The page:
Wednesday, September 20, 2017

Autumn means Mooncakes


Remember Neopets? Well, I was obsessed with it as a tween, and my username was sophisticatedly called 'autumnwine' (never mind that I was underage and I thought wine was poetic and ~cool~) and my mother had to pull me away to take mandated breaks.

And that was pretty much my only link to autumn growing up, and 99% of the time I led a pretty privileged life in air-conditioned rooms listening to Avril Lavigne on my CD player...

Growing up in a country near the equator meant that we had one see-sawing season: hot, sweltering days with Paddle Pops or heavy torrential rain during the monsoon season which always smells like wet grass and stale dewdrops.



中秋节
MID-AUTUMN FESTIVAL

But what my hot and humid autumns did mean were mooncakes. Round shaped, red bean-paste filled, sugary and savoury, (from the salted egg yolks if you had one!) and coated with tangy and thick-skinned pasty goodness. 

Matt had no clue what mooncakes were when we got together but found the name extremely cute, so I have a handy Google image link of what an actual mooncake is for you here! You may recoil at my description of it but think of it as an eccentric doughnut, but much more decadent and filling. My favourite is the one with a modern twist, and it's called the snow-skinned mooncake.

In school, much like the Western world, there was a lot of mythology in storytelling – the power to beguile and mystify young children with tales beyond imagination and excitement. And magic, always magic.

So I'm here to tell you that one story...



嫦娥奔月
CHANG'ER FLIES TO THE MOON

A chilling tale and so the story goes: of Chang'Er whose beauty was beyond ordinary and her husband Hou Yi, a skilled archer. They were mortals on earth, but one day the gods raged and 10 scorching suns appeared in the sky. Being the talented man he is, Hou Yi shot down 9 of the suns, and the crops soon returned to abundances, rivers started to flow once more and the earth kept giving.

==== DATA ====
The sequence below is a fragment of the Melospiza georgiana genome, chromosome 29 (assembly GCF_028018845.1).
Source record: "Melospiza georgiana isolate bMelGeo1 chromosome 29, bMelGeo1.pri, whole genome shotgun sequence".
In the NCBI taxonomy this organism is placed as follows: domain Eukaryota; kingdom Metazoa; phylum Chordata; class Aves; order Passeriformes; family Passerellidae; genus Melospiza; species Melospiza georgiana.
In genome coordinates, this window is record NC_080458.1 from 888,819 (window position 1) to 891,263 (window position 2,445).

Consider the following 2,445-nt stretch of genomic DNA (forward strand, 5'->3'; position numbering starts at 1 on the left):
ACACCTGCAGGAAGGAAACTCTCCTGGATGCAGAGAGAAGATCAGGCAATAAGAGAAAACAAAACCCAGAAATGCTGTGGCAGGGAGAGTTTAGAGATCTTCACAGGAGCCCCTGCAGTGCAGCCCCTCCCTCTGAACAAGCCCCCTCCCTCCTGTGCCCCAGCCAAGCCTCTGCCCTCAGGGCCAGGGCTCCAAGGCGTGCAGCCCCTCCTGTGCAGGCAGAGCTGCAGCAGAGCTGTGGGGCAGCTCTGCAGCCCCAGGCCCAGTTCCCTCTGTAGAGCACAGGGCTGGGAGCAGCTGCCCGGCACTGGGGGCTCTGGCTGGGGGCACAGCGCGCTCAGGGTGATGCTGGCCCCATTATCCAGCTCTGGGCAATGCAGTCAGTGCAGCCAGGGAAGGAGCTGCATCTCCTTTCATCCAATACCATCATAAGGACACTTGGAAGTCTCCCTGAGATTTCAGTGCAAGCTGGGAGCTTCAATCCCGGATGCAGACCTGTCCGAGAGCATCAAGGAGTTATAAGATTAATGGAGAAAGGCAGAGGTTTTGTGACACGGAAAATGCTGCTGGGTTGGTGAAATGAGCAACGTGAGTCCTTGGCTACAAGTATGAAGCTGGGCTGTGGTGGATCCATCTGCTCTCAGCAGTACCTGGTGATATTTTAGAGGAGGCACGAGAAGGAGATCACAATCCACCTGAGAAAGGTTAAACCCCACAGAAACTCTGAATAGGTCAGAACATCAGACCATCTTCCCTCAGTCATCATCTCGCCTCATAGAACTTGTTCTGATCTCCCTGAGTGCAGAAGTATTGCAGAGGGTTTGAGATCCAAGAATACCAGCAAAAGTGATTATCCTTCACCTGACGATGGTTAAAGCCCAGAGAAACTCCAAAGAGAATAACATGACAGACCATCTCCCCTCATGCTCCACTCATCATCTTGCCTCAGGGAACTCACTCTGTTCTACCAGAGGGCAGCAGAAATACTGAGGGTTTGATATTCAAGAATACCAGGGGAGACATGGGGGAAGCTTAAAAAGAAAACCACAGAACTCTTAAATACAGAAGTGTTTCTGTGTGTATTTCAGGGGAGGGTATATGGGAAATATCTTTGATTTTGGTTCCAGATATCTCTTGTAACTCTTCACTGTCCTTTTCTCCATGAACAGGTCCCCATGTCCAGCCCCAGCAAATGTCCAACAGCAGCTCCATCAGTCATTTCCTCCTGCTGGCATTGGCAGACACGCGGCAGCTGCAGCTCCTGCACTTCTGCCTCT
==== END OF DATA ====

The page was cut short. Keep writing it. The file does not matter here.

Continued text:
The emperor presented Hou Yi a pill of immortality as a reward for saving the people. But plot twist, Chang'Er was jealous of the possibility of her husband living forever without her and took the pill for her own. 

Unbeknownst to both, she began to drift towards the heavens, where she was destined to live forever as a moon goddess as punishment for her greed. Separated from his wife, the mortal Hou Yi was left behind on earth alone. 

The gods were slightly sympathetic, and let them meet once year, where they reunite on the fullest of moon, looking back at earth where their lives could have been. 


Moral of the story: sharing and caring is the way to go and don't try to take immortality on by yourself, I guess. As a child however, we were fascinated by these tales – they depicted surreal images that were far more interesting than our maths and proverbs homework (yes I had to memorise Chinese proverbs). It also symbolised an important turning point every year, that harvest, was here.